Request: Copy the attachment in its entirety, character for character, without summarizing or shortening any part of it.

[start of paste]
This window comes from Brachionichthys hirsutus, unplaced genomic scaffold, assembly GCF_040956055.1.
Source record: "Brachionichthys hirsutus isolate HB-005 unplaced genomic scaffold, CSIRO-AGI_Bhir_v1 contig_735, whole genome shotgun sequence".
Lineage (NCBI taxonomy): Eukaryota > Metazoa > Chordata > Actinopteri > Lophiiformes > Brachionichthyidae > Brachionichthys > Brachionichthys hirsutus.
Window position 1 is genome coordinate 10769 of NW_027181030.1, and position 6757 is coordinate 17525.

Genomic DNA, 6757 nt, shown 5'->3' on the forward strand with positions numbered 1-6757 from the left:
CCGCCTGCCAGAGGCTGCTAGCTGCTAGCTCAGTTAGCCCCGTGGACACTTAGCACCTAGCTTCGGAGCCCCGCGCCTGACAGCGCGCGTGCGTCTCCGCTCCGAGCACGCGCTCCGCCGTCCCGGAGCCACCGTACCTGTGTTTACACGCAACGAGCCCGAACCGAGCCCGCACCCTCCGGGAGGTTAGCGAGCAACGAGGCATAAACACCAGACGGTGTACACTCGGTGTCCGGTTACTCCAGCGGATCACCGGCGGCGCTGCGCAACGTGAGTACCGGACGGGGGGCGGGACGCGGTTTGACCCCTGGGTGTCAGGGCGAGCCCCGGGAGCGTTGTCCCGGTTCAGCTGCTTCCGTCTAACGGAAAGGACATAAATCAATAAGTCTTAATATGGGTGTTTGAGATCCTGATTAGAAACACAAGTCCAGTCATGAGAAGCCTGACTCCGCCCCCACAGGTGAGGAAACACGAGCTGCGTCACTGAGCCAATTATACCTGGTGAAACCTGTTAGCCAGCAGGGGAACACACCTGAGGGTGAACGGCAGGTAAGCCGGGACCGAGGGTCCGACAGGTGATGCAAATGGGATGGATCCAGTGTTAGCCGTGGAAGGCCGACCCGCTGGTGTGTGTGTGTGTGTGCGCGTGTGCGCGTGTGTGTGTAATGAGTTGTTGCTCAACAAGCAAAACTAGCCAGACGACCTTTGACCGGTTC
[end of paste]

This window comes from Brachionichthys hirsutus, unplaced genomic scaffold, assembly GCF_040956055.1.
Source record: "Brachionichthys hirsutus isolate HB-005 unplaced genomic scaffold, CSIRO-AGI_Bhir_v1 contig_735, whole genome shotgun sequence".
Lineage (NCBI taxonomy): Eukaryota > Metazoa > Chordata > Actinopteri > Lophiiformes > Brachionichthyidae > Brachionichthys > Brachionichthys hirsutus.
Window position 1 is genome coordinate 10769 of NW_027181030.1, and position 6757 is coordinate 17525.

Genomic DNA, 6757 nt, shown 5'->3' on the forward strand with positions numbered 1-6757 from the left:
CCGCCTGCCAGAGGCTGCTAGCTGCTAGCTCAGTTAGCCCCGTGGACACTTAGCACCTAGCTTCGGAGCCCCGCGCCTGACAGCGCGCGTGCGTCTCCGCTCCGAGCACGCGCTCCGCCGTCCCGGAGCCACCGTACCTGTGTTTACACGCAACGAGCCCGAACCGAGCCCGCACCCTCCGGGAGGTTAGCGAGCAACGAGGCATAAACACCAGACGGTGTACACTCGGTGTCCGGTTACTCCAGCGGATCACCGGCGGCGCTGCGCAACGTGAGTACCGGACGGGGGGCGGGACGCGGTTTGACCCCTGGGTGTCAGGGCGAGCCCCGGGAGCGTTGTCCCGGTTCAGCTGCTTCCGTCTAACGGAAAGGACATAAATCAATAAGTCTTAATATGGGTGTTTGAGATCCTGATTAGAAACACAAGTCCAGTCATGAGAAGCCTGACTCCGCCCCCACAGGTGAGGAAACACGAGCTGCGTCACTGAGCCAATTATACCTGGTGAAACCTGTTAGCCAGCAGGGGAACACACCTGAGGGTGAACGGCAGGTAAGCCGGGACCGAGGGTCCGACAGGTGATGCAAATGGGATGGATCCAGTGTTAGCCGTGGAAGGCCGACCCGCTGGTGTGTGTGTGTGTGTGCGCGTGTGCGCGTGTGTGTGTAATGAGTTGTTGCTCAACAAGCAAAACTAGCCAGACGACCTTTGACCGGTTC